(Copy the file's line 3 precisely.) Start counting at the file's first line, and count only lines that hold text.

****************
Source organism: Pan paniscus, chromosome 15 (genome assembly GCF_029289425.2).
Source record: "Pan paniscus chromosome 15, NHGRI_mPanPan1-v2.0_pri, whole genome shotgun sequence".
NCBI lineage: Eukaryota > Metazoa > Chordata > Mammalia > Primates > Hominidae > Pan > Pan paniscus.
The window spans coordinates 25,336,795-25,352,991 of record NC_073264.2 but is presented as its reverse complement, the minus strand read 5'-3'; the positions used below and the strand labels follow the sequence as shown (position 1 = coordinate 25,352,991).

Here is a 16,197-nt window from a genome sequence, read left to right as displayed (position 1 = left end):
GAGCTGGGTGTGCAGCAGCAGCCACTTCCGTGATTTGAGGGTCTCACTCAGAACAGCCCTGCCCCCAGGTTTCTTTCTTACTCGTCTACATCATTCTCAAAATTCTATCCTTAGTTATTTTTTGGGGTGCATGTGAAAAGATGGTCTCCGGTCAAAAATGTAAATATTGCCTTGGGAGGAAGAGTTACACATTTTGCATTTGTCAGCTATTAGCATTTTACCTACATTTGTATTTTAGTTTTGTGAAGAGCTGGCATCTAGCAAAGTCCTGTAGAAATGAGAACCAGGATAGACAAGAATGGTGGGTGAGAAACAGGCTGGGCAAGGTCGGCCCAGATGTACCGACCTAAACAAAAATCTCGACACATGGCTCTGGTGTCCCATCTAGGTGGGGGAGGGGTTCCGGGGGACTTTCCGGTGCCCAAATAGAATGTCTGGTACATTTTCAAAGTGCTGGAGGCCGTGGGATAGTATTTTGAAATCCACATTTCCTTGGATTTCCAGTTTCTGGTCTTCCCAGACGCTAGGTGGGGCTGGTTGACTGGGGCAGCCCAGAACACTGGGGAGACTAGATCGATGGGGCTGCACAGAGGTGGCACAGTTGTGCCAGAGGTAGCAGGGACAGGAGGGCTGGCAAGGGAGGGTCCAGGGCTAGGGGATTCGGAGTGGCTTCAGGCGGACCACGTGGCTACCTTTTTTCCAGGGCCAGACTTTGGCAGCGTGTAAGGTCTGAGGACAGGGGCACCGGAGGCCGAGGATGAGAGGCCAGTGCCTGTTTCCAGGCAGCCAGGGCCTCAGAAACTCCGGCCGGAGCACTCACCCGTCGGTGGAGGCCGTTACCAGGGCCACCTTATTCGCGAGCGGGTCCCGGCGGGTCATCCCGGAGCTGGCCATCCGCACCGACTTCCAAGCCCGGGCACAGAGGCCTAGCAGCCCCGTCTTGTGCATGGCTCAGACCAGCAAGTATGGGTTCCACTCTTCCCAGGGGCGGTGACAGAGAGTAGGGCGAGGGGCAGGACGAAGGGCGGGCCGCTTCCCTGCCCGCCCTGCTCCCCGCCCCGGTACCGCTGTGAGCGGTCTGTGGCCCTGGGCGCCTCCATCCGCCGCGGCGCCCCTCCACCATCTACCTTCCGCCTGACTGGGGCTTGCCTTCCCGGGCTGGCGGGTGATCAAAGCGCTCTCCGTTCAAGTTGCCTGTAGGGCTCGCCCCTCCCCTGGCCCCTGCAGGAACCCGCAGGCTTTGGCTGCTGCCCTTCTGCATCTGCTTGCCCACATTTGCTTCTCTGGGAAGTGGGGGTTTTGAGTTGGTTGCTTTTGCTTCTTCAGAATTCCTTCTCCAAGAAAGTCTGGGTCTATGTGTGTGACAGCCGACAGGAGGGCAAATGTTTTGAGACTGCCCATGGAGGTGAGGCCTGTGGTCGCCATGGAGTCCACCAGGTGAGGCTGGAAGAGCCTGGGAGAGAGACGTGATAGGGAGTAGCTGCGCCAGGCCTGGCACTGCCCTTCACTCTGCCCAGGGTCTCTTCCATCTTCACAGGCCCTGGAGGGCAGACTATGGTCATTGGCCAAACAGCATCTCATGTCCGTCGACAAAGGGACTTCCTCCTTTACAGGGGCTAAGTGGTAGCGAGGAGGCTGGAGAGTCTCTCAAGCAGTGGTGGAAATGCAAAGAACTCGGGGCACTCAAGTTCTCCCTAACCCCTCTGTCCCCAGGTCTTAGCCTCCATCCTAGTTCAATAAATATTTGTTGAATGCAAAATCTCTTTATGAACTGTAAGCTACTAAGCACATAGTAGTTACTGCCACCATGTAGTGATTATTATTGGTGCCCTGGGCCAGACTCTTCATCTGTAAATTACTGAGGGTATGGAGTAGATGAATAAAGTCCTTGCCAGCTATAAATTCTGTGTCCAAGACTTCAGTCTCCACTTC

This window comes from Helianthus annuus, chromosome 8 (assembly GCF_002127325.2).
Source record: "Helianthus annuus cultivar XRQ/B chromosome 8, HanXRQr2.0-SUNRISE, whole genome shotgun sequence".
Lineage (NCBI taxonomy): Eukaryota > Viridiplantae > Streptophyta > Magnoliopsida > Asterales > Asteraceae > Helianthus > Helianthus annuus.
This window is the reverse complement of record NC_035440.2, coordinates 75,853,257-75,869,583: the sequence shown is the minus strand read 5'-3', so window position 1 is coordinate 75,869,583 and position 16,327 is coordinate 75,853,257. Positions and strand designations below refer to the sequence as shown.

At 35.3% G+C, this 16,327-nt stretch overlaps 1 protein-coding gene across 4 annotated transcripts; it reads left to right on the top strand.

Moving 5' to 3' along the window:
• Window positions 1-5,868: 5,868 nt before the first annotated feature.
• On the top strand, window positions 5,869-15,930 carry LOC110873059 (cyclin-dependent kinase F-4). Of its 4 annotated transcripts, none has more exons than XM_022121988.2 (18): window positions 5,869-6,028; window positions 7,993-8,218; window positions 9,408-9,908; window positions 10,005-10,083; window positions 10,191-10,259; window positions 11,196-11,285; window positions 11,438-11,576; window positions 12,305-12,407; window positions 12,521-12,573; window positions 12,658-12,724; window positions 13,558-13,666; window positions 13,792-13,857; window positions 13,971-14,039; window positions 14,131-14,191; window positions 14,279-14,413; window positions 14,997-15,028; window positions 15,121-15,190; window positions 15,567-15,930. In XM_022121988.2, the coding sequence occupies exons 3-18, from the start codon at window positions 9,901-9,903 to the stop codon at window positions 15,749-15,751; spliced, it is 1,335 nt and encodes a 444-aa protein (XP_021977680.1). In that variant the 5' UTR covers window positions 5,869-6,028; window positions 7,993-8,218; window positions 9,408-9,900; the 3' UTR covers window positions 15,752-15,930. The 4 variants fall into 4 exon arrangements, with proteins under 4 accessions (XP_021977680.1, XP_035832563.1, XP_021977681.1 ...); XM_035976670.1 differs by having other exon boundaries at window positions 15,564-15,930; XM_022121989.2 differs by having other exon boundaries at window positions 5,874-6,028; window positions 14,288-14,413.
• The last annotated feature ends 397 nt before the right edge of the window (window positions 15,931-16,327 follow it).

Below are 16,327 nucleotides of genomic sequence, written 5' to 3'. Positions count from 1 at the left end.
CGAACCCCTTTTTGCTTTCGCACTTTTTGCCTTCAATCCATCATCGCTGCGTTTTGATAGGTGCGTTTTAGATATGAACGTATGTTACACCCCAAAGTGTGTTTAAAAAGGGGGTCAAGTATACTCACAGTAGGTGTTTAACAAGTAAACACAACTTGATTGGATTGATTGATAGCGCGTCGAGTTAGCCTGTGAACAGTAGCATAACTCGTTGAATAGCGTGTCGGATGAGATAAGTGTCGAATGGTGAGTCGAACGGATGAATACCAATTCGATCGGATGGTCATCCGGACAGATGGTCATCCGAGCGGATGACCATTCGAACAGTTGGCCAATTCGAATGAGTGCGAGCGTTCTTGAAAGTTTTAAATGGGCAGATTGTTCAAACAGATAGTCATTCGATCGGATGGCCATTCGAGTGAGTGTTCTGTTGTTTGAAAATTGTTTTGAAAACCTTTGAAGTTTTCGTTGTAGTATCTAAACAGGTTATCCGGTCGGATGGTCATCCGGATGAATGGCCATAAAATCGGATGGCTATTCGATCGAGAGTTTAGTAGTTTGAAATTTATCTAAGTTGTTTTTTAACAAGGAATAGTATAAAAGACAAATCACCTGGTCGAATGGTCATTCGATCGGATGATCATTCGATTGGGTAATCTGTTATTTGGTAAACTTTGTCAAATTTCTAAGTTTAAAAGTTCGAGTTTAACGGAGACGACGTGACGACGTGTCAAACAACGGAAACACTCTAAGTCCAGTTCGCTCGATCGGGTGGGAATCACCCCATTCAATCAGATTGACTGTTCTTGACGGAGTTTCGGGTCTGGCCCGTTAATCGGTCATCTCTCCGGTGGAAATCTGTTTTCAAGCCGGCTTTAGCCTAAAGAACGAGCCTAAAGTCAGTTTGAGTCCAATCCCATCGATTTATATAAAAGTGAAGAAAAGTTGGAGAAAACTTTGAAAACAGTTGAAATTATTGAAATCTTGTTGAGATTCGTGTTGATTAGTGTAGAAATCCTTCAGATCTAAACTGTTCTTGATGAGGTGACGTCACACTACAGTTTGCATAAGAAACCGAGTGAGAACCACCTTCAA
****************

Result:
NCBI lineage: Eukaryota > Metazoa > Chordata > Mammalia > Primates > Hominidae > Pan > Pan paniscus.